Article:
Prolific man-child director Judd Apatow is back in the producer hot-seat for The Five-Year Engagement (2012), an entertaining romantic comedy which will please Apatow fans as well as appeal to broader audiences. Directed by Nicholas Stoller, the plot follows Tom (Jason Segel, reuniting with Stoller) and Violet (Emily Blunt) who become engaged after a unique proposal in the film’s opening minutes.
Plans are made and venues are booked, but when Violet jumps at the chance to pursue her academic career in Michigan, Tom agrees to delay the wedding and put his own career as an aspiring chef on hold. Predictably, Tom’s willing sacrifice soon turns into resentment; Violet thrives in her new position while Tom wastes his talent preparing sandwiches in a deli, lamenting what could have been. As the planned two year stay is continually extended, more and more obstacles emerge for the likeable couple.
There are many intriguing and contemporary relationship issues which The Five-Year Engagement addresses, often in hilarious but nonetheless heart-warming fashion. Many audiences will likely identify with the betrothed couple as their path to the altar becomes increasingly problematic. Throughout, the sharp dialogue helps the film maintain its light-hearted nature, even if the problems dealt with are far from superficial.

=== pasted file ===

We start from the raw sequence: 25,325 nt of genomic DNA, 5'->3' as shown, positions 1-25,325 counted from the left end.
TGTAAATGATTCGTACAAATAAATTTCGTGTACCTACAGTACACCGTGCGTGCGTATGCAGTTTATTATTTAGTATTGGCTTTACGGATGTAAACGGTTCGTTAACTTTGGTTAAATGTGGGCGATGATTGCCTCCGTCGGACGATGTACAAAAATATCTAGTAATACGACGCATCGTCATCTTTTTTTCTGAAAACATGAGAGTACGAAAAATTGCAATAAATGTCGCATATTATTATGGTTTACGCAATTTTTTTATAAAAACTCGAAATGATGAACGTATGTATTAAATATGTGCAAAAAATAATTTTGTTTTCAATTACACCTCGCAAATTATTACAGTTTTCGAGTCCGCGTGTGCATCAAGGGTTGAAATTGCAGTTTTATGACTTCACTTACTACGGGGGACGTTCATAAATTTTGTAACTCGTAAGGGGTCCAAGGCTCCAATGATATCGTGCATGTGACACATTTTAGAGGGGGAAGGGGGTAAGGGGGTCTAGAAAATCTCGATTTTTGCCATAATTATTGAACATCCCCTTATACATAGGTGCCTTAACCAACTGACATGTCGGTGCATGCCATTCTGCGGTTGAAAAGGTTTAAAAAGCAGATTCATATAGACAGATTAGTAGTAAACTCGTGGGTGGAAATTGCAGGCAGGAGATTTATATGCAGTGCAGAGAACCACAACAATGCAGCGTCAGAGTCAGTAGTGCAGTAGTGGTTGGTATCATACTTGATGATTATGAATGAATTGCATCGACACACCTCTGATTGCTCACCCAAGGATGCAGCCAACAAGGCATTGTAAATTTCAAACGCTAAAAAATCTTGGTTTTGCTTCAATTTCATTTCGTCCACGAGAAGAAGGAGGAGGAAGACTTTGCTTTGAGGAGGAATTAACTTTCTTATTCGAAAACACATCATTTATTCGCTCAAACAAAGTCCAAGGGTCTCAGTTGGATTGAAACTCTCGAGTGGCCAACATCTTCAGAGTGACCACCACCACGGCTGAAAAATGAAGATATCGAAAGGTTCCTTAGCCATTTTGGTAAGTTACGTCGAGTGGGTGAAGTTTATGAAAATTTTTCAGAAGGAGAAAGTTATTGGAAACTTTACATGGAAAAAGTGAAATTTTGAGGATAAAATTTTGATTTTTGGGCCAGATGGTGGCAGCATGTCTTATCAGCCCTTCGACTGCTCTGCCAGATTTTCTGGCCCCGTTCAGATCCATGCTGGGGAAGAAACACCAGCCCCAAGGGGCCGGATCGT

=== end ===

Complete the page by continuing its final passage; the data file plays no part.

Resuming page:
As you might expect from an Apatow production, The Five-Year Engagement’s greatest strength is in its frequently laugh-out-loud comedy. There are times when unnecessarily awkward, raunchy gags fail to elicit the intended audience response, in turn needlessly dragging out the film. More often than not however, well timed one-liners and brilliantly staged physical comedy ensure that Stoller’s latest does not come up short in the laughs department.
Much is owed to the actors’ pitch perfect delivery in those comedic moments. Both Segel and Blunt deliver the goods as the two central leads, each displaying a wide range of emotions as their characters struggle to find an appropriate time to get hitched. Whether they’re in love or arguing, their interactions are never over-the-top, retaining a natural feel helped in no small part by Stoller’s witty script.
The entertaining ensemble cast, featuring Mindy Kaling, Rhys Ifans and Kevin Hart, also get an ample amount of time to shine. Alison Brie and Chris Pratt – who play Violet’s sister and Tom’s best friend, Suzie and Alex – are particularly amusing, even threatening to steal the show at times with some skilfully executed comedic set-ups. The Five-Year Engagement is everything you’d hope for in a romantic comedy; an engaging, frequently funny romp with a knowing analysis into modern relationships to boot.